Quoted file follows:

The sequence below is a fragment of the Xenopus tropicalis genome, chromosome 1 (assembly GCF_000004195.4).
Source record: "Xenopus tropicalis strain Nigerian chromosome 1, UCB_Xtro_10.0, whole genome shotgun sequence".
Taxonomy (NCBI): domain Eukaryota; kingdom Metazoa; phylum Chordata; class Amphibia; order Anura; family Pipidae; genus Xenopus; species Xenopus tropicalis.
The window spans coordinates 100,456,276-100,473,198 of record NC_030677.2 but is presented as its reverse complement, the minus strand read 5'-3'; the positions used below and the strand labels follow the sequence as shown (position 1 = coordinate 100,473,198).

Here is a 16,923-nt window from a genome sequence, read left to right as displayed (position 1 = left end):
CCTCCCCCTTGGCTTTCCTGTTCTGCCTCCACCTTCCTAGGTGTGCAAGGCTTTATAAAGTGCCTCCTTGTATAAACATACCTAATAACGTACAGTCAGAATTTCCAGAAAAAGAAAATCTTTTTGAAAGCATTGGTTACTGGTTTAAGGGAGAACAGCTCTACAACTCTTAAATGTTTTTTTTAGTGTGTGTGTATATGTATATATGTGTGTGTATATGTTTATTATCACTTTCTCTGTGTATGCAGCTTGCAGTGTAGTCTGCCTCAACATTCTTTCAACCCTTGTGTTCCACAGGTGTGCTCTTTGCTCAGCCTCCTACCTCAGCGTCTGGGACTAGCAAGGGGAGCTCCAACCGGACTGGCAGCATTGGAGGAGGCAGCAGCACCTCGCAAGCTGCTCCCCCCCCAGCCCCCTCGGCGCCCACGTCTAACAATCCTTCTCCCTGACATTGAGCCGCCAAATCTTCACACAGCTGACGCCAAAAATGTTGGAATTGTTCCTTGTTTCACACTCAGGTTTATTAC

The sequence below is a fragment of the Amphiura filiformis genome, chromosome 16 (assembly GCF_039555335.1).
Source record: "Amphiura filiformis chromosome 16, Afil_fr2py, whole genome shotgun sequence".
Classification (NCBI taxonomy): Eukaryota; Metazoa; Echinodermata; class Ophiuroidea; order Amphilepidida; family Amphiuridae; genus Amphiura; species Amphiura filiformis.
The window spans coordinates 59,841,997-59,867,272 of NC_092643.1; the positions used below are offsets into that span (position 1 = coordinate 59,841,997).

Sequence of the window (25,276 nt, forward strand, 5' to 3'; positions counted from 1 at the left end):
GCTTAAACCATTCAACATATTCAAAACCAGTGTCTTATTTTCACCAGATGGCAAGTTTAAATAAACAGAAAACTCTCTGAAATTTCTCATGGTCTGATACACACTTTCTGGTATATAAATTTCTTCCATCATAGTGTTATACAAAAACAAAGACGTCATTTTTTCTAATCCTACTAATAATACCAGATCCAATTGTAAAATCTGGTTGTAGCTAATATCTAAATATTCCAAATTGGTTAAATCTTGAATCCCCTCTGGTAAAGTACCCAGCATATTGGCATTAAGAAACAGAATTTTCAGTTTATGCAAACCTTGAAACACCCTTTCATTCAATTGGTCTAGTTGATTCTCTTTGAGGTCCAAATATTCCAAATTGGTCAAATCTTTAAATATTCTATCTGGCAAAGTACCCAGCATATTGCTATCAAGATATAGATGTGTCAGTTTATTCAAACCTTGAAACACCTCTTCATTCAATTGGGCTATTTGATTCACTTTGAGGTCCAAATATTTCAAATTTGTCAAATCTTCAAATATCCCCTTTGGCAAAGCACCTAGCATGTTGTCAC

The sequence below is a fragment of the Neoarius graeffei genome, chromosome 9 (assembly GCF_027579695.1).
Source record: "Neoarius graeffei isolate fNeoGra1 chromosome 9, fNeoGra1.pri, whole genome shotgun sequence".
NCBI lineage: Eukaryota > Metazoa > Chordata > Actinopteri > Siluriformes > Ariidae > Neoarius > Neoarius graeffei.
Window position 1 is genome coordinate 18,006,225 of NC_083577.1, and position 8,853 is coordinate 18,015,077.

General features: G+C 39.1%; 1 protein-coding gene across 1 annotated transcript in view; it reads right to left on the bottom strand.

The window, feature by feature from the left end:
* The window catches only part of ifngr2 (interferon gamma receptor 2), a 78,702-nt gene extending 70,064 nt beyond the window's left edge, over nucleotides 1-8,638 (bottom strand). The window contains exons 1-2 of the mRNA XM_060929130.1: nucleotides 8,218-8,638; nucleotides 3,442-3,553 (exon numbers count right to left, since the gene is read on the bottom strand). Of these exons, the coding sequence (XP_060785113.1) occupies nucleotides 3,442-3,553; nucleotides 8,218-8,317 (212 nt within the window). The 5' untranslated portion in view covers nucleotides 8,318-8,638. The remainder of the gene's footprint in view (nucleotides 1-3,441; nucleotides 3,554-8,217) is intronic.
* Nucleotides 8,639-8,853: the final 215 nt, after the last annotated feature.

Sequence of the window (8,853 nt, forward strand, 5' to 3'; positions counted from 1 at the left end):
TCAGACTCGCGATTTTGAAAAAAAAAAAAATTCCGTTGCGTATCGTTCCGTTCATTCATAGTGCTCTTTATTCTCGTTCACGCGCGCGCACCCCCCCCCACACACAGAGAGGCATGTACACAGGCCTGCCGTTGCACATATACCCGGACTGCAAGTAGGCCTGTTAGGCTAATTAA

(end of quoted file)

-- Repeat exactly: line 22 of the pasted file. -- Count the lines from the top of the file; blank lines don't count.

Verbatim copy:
TCAGACTCGCGATTTTGAAAAAAAAAAAAATTCCGTTGCGTATCGTTCCGTTCATTCATAGTGCTCTTTATTCTCGTTCACGCGCGCGCACCCCCCCCCACACACAGAGAGGCATGTACACAGGCCTGCCGTTGCACATATACCCGGACTGCAAGTAGGCCTGTTAGGCTAATTAA